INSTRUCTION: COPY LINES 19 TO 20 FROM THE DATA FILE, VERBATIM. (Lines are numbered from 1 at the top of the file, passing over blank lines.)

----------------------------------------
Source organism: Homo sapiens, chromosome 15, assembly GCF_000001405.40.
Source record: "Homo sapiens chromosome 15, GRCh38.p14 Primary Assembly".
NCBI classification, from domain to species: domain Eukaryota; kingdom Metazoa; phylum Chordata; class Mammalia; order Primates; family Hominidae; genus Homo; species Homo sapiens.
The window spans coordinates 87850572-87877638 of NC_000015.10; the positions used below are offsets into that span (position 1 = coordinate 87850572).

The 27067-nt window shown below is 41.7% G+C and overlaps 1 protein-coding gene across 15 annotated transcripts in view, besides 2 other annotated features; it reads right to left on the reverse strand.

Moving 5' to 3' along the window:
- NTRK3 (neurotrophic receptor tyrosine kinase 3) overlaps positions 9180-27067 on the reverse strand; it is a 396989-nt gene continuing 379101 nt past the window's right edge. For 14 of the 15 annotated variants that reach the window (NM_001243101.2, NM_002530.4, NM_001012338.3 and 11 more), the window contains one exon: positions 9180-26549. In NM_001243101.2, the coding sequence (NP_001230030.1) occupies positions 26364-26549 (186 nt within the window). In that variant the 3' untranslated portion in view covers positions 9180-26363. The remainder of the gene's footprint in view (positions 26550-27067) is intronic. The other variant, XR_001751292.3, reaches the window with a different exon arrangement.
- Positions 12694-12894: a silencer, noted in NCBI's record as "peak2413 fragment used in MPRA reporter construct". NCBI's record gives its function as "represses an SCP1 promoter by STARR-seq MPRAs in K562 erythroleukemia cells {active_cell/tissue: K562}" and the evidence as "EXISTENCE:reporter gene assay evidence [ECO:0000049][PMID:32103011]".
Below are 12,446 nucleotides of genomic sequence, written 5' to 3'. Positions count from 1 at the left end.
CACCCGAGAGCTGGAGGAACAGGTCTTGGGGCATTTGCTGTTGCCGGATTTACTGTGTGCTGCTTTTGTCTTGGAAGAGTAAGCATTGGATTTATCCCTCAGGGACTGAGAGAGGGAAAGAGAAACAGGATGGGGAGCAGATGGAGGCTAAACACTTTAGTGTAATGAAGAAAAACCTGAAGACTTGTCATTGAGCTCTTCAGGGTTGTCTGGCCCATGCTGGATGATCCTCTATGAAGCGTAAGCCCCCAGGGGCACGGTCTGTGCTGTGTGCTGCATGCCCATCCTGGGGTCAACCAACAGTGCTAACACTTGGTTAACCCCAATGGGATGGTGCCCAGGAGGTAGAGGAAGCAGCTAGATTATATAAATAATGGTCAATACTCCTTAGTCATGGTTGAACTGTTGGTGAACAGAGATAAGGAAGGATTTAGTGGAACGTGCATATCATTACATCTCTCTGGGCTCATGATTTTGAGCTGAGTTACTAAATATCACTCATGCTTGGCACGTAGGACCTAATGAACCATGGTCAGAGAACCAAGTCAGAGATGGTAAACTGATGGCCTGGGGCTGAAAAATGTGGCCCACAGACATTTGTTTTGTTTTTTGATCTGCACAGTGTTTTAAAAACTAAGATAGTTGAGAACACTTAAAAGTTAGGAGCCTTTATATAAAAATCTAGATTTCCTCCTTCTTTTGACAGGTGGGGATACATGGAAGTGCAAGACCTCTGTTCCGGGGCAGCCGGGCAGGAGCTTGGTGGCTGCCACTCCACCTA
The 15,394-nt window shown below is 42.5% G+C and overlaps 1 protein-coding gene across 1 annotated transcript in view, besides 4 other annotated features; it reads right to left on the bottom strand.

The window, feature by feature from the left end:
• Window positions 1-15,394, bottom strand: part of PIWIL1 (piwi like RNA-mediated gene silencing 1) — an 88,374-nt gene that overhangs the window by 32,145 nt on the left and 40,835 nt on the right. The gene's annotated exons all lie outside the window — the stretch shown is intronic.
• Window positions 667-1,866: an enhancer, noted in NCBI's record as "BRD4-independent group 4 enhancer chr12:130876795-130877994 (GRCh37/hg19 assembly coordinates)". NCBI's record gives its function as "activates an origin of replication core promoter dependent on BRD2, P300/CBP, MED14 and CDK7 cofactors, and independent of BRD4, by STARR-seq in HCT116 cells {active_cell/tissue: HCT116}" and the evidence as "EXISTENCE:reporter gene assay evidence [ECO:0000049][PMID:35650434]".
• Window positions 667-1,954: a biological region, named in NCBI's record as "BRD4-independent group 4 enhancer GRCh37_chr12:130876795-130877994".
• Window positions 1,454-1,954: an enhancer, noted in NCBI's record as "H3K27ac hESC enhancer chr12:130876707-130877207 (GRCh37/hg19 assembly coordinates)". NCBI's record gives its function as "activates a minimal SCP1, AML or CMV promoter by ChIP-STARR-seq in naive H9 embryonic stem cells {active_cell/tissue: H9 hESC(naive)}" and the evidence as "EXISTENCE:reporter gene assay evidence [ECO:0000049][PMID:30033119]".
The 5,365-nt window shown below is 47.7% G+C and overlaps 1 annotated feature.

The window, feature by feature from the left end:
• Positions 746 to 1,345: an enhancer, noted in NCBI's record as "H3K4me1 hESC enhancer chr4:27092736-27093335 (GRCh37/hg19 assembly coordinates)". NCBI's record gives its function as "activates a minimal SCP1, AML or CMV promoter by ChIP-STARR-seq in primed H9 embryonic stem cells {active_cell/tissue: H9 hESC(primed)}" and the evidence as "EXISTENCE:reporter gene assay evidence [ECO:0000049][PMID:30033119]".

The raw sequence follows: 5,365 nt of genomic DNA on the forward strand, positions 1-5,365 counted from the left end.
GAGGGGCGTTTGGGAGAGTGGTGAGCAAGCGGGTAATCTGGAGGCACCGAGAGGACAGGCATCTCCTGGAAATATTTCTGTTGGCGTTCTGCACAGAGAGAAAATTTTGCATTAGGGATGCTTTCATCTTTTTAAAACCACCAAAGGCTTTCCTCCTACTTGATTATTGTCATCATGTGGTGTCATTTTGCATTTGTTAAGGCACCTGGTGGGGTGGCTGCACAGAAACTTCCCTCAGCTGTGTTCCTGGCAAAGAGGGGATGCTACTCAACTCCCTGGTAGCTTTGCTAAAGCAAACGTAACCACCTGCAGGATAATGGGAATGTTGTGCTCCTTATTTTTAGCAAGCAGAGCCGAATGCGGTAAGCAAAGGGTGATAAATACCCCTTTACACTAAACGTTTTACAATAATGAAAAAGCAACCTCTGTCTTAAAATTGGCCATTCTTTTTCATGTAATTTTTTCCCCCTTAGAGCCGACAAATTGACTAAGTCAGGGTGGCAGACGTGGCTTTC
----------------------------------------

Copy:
• Positions 746 to 1,345: an enhancer, noted in NCBI's record as "H3K4me1 hESC enhancer chr4:27092736-27093335 (GRCh37/hg19 assembly coordinates)". NCBI's record gives its function as "activates a minimal SCP1, AML or CMV promoter by ChIP-STARR-seq in primed H9 embryonic stem cells {active_cell/tissue: H9 hESC(primed)}" and the evidence as "EXISTENCE:reporter gene assay evidence [ECO:0000049][PMID:30033119]".

The raw sequence follows: 5,365 nt of genomic DNA on the forward strand, positions 1-5,365 counted from the left end.